Quill Killed!

Tiny shopping cart filled with boxes on a laptop keyboardU.S. Supreme Court overrules previous decisions requiring physical presence for sales tax collection. Unless Congress acts, significant changes and burdens requiring remote sellers to collect state sales taxes are here to stay.

E-commerce retailers have exploited Quill as a competitive advantage to realize extraordinary growth over the past 25 years. In fact, the Court quoted one of the taxpayer’s websites that “one of the best things about buying through Wayfair is that we do not have to charge sales tax.” This advantage – described by the Court as “a judicially created tax shelter” – has come to an end in the Supreme Court’s decision in South Dakota v. Wayfair. The Court found that its bright-line physical presence rule was arbitrary, unsound and created an unfair tax loophole. In overruling its precedent, the Court found that a modest sales volume (under South Dakota’s law) and associated “substantial virtual connections” are sufficient under the Commerce Clause’s substantial nexus prong to require sales tax collection. But important questions remain as to whether Congress will step in to limit or clarify the Court’s decision, and how states will implement and enforce sales tax collection requirements on such retailers.

Justice Kennedy invited states to mount a challenge to the bright-line physical test articulated in Quill v. North Dakota 26 years ago and delivered the fatal blow today. The Court analyzed the continued viability of the physical presence standard, created by its own judicial precedent, under the restrictions of the dormant Commerce Clause.

The Court’s analysis began with fundamental Commerce Clause protections that prohibit states from discriminating against or imposing undue burdens on interstate commerce. In previous decisions, these principles led the Court to adopt a four-pronged test for whether states taxes impose an undue burden on interstate commerce. The first prong requires that the tax be applied to an activity with substantial nexus with the taxing state. The Court’s previous decisions in Bellas Hess and thereafter in Quill held that the substantial nexus prong was not satisfied for sales tax collection unless the retailer has an in-state physical presence. But in 1992 when Quill was decided, the Court could not have known the immense impact this rule would have on the e-commerce industry.

In Wayfair, the Court found that the correlation between an in-state physical presence and burdens of sales tax collection was artificial. This rule created an arbitrary tax loophole for remote sellers, as opposed to retailers who have one employee or store a small inventory of goods in the state. Perceived as helping customers evade a lawful tax, the Court closed this loophole focusing on the economic realities of the 21st Century and extreme growth of Internet sales. The Court concluded that the taxpayers’ “economic and virtual contacts” with South Dakota clearly established that the e-commerce retailers availed themselves of substantial privileges of carrying on business in the state and, therefore, could be required to collect sales tax, even without a physical presence.

Although it failed to reach restrictions beyond the substantial nexus prong, the Court very importantly cautioned that several protections included in the South Dakota law were weighed in finding the economic nexus standard did not violate the Commerce Clause. First, and most importantly, the South Dakota Act did not require retailers to remit sales tax retroactively. Although it remains to be seen as to how aggressively states will pursue vendors for previous periods – some states, such as Massachusetts have already begun – implicit in the Court’s opinion is that retroactive enforcement would unfairly burden remote sellers. The Court also mentioned South Dakota’s economic nexus thresholds ($100,000 of sales or 200 transactions delivered into the state) and adoption of the Streamline Sales and Use Tax Agreement as justifying the fair imposition of sales tax collection on remote vendors. Yet, questions remain as how states may impose similar economic nexus standards if these protections are not present.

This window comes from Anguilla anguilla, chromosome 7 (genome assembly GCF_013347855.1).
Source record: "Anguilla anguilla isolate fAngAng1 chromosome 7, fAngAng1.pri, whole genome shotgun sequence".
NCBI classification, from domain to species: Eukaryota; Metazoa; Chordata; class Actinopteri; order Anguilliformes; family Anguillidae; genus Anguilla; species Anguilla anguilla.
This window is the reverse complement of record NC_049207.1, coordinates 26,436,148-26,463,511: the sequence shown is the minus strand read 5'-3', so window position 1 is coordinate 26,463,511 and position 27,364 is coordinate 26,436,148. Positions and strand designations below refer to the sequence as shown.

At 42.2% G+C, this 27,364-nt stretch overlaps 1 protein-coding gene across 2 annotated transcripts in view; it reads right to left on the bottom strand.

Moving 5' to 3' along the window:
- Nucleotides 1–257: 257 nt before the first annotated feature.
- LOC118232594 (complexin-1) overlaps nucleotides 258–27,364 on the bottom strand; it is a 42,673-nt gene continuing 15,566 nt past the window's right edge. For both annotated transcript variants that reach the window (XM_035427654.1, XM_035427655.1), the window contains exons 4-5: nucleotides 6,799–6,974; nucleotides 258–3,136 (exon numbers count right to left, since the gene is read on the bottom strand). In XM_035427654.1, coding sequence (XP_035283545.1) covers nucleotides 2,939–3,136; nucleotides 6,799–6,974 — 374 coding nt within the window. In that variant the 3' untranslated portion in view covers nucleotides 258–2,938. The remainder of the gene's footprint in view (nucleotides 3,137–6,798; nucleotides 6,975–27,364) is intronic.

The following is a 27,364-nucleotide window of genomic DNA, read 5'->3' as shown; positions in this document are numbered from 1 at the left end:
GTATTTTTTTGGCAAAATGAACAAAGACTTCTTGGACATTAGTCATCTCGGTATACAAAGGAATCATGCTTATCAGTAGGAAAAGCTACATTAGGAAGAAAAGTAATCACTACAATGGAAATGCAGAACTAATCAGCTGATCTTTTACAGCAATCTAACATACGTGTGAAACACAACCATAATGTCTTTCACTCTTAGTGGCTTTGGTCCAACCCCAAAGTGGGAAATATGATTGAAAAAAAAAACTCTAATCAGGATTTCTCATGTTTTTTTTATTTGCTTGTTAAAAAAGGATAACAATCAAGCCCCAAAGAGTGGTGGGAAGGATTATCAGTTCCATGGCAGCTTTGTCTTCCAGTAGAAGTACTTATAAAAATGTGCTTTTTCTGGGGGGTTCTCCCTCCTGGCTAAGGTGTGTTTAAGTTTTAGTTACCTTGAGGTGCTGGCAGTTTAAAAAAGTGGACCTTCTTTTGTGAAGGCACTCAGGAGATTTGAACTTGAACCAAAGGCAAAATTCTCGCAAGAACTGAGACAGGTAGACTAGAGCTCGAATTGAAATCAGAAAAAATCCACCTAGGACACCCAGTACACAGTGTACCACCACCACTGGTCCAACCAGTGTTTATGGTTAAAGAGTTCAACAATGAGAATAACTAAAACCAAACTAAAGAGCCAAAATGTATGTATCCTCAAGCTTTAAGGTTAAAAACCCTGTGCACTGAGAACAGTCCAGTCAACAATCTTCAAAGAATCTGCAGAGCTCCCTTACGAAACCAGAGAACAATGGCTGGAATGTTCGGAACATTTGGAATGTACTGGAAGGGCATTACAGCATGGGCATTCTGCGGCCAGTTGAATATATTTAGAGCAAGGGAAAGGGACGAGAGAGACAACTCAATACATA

Justices Thomas and Gorsuch, both skeptics of the dormant Commerce Clause, issued concurring opinions.

The dissenting opinion, written by Chief Justice Roberts and joined by liberal Justices Kagan, Sotomayor and Breyer, emphasized that Congress holds the ultimate authority in this area and, even if Bellas Hess and Quill were mistakes, the proper avenue for reversing those decision was through legislative act.

Ultimately, the physical presence rule is no more and significant fallout for remote sellers is sure to result as e-commerce retailers scramble to determine how to comply with nationwide sales tax collection. We will be monitoring this situation for, among other things:

  • Will Congress step in to limit or clarify the Court’s decision in Wayfair? Several bills had been introduced but will likely need modified in light of today’s decision.
  • How will states enforce economic nexus laws that have already been enacted? For instance, Ohio’s economic nexus standard for sales tax collection became effective January 1, 2018 and Massachusetts’ administrative regulation was effective October 2017. Presumably, based upon the Wayfair decision, states may not enforce sales tax collection on retailers lacking a physical presence until remote sellers have a reasonable time to comply with the Court’s decision.
  • More states who have not already done so will likely enact laws similar to South Dakota’s that require remote sellers with a certain sales volume or deliveries into the state to collect tax.

Please contact Steve or Rich if you have questions about how the Wayfair decision affects your business.